NORTH ADAMS -- Officials say a beefed-up police presence in response to a rash of violent incidents has led to an increase in arrests over a six-week period.
During a press conference Monday afternoon, Mayor Richard J. Alcombright said he was pleased with the results, and thanked the authorities involved.
"I think what we're seeing is a different type of crime," he said. "The last six weeks have been spent getting on top of the real bad guys. We don't want them here. Nobody wants them here."
The city saw a rash of violent incidents earlier this summer. A 25-person brawl outside the Artery Lounge on Union Street sent one man to the hospital with knife wounds and resulted in charges for several Pittsfield men. In an incident on June 22, a man was transported to Albany Medical Center after being beaten outside of McDonald's on Union Street.
Most recent was an armed robbery Saturday afternoon, at the Corner Market on River Street, in which two men, armed with a knife and a handgun, made off with an undisclosed amount of cash, cigarettes and lottery tickets.
"It's very unusual to see that happen," Police Director Michael Cozzaglio said. "To have that happen in broad daylight on a Saturday afternoon anywhere, that is out of the norm."
Cozzaglio said the robbery is still under investigation and could not provide further information.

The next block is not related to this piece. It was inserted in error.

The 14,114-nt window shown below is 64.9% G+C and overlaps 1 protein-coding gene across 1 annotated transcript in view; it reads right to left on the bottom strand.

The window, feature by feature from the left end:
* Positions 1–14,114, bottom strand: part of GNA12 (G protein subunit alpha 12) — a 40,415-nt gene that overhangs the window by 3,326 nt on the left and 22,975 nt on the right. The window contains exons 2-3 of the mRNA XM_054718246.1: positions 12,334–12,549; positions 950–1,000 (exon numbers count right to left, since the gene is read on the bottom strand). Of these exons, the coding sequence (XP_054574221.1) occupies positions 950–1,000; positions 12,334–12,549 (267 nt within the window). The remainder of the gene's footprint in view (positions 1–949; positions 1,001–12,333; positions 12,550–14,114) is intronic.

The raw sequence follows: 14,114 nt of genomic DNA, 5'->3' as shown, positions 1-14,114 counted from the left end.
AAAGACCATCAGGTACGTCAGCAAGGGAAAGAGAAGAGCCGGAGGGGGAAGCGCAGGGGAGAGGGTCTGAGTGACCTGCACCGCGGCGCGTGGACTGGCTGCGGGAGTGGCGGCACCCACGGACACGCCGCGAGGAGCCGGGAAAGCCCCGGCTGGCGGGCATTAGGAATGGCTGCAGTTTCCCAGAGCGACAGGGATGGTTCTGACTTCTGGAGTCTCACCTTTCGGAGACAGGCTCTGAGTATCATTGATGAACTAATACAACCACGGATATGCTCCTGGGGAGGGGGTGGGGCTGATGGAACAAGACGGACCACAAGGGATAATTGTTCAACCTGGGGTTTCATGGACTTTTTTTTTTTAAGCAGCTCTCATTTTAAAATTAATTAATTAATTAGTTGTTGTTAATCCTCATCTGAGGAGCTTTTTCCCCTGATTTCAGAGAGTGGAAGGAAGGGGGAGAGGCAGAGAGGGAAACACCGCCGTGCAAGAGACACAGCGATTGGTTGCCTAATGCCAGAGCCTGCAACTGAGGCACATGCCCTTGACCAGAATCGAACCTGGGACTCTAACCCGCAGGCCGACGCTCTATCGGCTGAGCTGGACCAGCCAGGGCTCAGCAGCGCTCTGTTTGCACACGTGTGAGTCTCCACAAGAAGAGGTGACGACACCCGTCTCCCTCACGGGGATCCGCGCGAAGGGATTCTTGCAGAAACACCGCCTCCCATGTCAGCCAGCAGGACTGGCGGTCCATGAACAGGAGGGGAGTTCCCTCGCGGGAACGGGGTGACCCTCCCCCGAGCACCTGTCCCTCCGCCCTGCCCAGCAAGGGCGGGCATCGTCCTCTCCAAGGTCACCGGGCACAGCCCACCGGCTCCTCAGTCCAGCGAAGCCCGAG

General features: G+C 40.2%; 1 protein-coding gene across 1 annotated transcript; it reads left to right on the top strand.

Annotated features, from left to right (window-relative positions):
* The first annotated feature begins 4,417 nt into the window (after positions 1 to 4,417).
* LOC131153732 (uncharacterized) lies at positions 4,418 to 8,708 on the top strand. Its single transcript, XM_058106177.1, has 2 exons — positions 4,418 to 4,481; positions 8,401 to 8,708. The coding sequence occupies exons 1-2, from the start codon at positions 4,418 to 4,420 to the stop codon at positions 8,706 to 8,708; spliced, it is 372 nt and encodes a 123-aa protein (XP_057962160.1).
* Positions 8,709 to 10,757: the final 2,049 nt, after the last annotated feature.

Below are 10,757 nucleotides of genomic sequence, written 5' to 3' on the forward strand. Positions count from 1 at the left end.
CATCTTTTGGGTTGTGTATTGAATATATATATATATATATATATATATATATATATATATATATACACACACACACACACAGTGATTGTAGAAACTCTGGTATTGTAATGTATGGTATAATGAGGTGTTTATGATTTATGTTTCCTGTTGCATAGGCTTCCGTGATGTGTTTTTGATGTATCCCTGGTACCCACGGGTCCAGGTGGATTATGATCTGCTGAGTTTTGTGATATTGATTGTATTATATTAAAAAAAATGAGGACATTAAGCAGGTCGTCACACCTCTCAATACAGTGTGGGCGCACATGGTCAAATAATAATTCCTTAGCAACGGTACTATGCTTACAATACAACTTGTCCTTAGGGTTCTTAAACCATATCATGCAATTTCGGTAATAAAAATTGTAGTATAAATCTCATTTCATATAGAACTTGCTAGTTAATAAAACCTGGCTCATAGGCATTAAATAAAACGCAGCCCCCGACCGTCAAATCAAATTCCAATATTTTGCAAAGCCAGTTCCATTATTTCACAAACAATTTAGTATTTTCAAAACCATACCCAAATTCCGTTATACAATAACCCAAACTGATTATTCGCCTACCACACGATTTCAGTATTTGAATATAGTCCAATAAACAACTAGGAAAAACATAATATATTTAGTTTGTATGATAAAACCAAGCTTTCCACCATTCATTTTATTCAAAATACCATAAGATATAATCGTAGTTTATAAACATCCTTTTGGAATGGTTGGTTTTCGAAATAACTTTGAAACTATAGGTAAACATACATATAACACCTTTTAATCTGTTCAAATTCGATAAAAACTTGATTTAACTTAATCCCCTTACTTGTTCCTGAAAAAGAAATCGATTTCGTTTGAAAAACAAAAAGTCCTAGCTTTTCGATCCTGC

Both Alcombright and Cozzaglio stressed many recent incidents, including breaking and enterings and assaults, have been drug related.
"The face of addiction has changed," Alcombright said. "Addiction brings out desperation."
Extra patrols were brought to the city from the State Police, members of the Berkshire County Law Enforcement Group (formerly known as the Berkshire County Drug Task Force), and the Berkshire County Sheriff's Office, Alcombright said. In addition, local police increased presence in "high-priority neighborhoods" such as Chase Avenue and Mohawk Forest.
Cozzaglio said the group effort, with the help from outside agencies provided at no cost, has yielded impressive results: 135 arrests have been made in the past six weeks, 25 percent above average, he said. Thirty-six arrests resulted in felony charges, 61 resulted in misdemeanors. There were 18 warrant arrests and 154 car stops, he said.
Included in the arrests were an 18-year-old city man who faces 22 charges for allegedly breaking and entering cars in the Notch Road area, Cozzaglio said, and two men who were found stealing a catalytic convertor from a car. The men were connected with reports of scrap metal theft around the city, he said.
The majority of the crimes have been carried out by people who have come to the city from other areas, Cozzaglio said, including some coming from New York City.
"It's not very often that we see someone who was born and raised here," he said. "These are people who have been to the city less than five years at most. We have to remember that pretty much 99 percent of our community are good people ... It's the 1 percent that we're dealing with."
Cozzaglio and Alcombright could not speak to how long the increased coverage would remain in place, but agreed it will remain for the foreseeable future.
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